Winter Work Safety Training Tips

While the temperatures continue to drop this winter, some employees continue to work outside in the frigid weather. Working outdoors during the winter months can pose several health risks for workers. Businesses should ensure that their employees are taking the right winter work safety training procedures to avoid dangers such as hypothermia.

There are many types of employees who are at higher risk of working in the brutally cold weather. According to U.S. Occupational Safety and Health Administration, postal workers, construction workers, miners, baggage handlers, utility workers, and cleanup crews are more likely to develop adverse health effects from spending extended amounts of time in the cold.

“When the body cannot warm itself, cold-related stress may result in tissue damage and possibly death,” according to EHS Today. “A cold environment forces the body to work harder to maintain its temperature. Cold air, water, and snow all draw heat from the body. The most common problems faced in the cold are hypothermia, frostbite, and trench foot.”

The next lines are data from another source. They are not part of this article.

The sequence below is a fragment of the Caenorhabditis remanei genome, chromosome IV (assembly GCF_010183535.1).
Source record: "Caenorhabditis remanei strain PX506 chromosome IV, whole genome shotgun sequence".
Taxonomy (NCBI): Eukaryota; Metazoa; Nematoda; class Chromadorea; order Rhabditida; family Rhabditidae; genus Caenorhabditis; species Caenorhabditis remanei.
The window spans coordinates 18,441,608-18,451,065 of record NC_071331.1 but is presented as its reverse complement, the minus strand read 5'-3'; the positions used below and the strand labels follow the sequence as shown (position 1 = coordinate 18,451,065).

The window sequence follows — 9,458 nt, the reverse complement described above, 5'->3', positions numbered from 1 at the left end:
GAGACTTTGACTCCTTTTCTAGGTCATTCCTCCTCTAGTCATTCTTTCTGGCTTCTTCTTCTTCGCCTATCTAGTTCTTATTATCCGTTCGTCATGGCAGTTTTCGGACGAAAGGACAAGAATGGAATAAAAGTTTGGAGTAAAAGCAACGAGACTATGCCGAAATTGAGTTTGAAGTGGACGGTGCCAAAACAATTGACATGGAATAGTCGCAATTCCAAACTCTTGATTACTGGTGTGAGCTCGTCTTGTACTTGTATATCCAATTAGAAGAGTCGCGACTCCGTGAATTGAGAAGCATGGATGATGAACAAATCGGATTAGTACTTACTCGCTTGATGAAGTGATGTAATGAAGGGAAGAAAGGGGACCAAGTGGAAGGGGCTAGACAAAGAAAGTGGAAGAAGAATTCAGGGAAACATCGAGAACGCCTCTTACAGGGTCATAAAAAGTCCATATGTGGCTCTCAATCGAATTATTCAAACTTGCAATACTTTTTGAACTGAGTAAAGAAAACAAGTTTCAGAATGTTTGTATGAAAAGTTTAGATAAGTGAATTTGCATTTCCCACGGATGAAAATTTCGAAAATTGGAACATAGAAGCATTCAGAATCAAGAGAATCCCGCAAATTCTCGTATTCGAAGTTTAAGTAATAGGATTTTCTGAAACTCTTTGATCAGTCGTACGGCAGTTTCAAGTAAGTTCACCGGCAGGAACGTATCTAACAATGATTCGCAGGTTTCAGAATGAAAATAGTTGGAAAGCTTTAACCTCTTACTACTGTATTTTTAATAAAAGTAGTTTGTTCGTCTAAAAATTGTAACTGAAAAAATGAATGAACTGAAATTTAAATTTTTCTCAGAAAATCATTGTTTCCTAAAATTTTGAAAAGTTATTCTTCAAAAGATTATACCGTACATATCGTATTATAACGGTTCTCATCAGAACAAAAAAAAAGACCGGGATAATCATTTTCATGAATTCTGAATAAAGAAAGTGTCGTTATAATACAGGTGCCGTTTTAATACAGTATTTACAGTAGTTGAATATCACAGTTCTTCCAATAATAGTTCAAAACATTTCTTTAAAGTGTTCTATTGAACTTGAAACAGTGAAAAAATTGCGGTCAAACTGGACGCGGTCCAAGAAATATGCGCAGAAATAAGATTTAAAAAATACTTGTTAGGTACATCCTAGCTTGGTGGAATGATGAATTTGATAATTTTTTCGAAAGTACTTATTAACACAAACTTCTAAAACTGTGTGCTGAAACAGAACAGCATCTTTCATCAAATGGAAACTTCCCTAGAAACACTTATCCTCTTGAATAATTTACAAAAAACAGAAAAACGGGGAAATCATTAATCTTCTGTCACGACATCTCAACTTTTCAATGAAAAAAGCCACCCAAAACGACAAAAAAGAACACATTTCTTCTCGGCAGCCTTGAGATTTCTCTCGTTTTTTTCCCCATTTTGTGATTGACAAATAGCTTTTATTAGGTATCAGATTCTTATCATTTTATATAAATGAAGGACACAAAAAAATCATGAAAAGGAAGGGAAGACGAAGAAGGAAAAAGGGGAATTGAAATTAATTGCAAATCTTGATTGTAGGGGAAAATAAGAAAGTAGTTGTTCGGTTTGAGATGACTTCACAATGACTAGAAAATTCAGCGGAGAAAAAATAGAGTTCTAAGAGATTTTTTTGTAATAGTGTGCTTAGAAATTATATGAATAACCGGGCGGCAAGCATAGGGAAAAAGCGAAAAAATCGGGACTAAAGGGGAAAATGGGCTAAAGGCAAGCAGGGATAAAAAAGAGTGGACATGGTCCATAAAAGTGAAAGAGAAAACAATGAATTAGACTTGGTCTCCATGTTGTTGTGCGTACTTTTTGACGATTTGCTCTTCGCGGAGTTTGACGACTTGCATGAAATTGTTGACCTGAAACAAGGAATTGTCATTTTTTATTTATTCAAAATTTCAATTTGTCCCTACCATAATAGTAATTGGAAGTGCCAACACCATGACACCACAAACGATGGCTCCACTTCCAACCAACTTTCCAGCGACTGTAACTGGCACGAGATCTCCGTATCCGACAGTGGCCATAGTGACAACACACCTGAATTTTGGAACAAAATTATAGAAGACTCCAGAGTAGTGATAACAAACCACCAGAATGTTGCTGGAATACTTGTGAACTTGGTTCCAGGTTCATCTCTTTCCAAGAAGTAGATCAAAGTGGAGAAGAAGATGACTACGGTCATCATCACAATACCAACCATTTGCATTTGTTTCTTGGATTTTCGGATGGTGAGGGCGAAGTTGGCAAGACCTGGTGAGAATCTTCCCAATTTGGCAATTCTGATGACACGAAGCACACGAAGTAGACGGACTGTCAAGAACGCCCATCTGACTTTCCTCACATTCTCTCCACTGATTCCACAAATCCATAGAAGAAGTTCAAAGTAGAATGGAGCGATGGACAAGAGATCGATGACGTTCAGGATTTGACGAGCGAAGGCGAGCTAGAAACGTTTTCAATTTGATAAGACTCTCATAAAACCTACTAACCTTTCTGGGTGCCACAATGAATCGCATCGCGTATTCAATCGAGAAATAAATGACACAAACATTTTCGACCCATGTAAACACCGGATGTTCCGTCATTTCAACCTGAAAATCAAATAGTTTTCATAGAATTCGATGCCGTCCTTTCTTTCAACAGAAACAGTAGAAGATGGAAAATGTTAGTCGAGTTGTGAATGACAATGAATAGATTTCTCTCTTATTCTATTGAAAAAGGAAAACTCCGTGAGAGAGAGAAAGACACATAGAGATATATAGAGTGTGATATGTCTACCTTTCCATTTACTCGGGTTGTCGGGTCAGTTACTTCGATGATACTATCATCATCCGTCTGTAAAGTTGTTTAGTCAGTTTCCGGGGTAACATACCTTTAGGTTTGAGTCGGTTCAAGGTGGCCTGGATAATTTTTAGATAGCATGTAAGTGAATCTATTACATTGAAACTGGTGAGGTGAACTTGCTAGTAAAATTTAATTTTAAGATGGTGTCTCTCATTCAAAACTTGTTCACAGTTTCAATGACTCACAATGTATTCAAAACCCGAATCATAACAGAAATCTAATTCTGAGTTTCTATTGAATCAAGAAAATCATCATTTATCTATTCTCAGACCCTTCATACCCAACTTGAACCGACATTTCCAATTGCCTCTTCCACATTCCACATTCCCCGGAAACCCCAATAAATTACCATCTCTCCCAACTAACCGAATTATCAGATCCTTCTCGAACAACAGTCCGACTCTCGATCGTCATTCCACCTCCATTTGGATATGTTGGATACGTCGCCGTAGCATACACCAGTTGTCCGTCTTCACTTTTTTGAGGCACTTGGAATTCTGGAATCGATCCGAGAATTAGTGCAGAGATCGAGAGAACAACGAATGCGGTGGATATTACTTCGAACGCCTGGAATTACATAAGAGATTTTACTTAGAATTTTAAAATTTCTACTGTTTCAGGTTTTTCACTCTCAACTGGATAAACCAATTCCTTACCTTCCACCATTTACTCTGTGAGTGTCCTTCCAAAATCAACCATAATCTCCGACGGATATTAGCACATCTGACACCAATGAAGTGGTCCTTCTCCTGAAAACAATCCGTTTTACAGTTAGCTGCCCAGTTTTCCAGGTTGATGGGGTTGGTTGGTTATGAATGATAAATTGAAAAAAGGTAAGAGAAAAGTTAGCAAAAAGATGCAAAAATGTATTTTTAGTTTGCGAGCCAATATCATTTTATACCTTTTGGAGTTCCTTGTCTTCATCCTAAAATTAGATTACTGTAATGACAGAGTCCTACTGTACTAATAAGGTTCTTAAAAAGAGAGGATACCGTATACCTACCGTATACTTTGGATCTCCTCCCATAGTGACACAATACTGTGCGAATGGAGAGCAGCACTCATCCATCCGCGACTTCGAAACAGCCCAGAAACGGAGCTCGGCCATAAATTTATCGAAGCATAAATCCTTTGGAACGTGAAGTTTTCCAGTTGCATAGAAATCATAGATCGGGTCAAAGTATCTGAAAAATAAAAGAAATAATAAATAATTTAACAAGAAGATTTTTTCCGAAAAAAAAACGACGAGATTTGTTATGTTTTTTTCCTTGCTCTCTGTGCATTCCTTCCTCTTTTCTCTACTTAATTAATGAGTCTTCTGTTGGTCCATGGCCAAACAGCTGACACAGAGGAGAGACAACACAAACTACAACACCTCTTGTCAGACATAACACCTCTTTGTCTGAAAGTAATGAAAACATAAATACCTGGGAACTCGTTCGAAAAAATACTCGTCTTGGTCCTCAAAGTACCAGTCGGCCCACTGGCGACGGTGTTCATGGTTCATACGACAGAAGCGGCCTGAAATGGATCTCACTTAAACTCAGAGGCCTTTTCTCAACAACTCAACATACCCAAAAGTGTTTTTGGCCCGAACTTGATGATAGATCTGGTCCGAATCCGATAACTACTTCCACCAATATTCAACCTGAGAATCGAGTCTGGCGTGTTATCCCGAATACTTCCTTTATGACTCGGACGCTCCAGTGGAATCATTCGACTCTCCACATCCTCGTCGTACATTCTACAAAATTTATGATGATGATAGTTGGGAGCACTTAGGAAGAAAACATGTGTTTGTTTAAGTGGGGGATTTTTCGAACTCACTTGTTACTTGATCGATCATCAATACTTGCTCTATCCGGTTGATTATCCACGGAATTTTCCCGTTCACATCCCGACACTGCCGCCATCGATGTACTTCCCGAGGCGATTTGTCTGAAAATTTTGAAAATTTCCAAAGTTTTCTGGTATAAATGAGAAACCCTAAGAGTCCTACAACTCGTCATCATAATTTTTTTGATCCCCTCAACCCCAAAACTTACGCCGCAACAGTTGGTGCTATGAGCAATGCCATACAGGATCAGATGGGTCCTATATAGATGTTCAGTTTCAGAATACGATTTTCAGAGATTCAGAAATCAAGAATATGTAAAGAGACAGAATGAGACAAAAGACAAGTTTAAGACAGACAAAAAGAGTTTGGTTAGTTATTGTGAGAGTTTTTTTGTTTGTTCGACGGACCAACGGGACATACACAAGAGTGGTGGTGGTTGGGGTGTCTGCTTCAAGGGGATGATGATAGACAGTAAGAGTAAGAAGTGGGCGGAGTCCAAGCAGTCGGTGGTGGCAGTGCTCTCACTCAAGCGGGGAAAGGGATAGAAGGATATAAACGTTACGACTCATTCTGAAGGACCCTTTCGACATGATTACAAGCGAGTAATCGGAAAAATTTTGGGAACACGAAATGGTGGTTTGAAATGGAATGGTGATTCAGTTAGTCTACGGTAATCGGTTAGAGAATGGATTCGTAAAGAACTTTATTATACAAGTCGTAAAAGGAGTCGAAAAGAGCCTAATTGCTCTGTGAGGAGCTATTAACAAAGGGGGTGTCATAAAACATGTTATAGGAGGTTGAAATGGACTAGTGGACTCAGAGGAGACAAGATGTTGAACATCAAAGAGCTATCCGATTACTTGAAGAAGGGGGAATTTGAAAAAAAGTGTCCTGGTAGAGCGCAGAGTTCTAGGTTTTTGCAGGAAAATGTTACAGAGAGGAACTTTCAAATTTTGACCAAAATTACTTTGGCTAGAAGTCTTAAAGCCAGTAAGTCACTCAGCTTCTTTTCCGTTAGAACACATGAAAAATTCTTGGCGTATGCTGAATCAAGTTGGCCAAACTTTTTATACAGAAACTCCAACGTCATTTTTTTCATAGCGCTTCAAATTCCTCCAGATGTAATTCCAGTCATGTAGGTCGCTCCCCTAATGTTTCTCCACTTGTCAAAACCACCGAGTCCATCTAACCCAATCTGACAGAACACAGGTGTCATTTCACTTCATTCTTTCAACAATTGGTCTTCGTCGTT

Here are a few tips employers can take to protect their workers from winter conditions:

Wear protective clothing

While most workers believe that multiple layers are the right way to go, the type of fabric can make all the difference. According to EHS Today, cotton functions less effectively as insulation when damp. Still, materials such as silk, wool, and most synthetics retain their insulation even when wet. Workers should wear at least three layers, but an inner layer of silk, wool, or synthetic should be worn to absorb moisture from the body.

Planning for cold weather

It often comes as no surprise that outdoor workers require more preparation for the colder months than indoor workers. However, wearing warm clothes isn’t the only safety precaution outdoor workers should take when prepping to go outside. According to EHS, employees should be aware of how their body reacts to the cold weather, which can prevent cold stress. Workers should also avoid alcohol, smoking, and other medications while working in the freezing temperatures.

Maintain a Healthy and Filling Diet

Workers should always stay well-fed while out in the cold weather to keep their bodies warm. According to Workplace Safety North, outdoor workers should consume a higher-calorie diet in the cold months. It’s best to eat six to eight snacks throughout the day instead of two heavy meals. Workers should get approximately 50 percent of their calorie intake from carbohydrates like bread, pasta, and certain cheeses.

Outdoor workers should reach out to HR to see what steps employees should take while laboring through the cold months.

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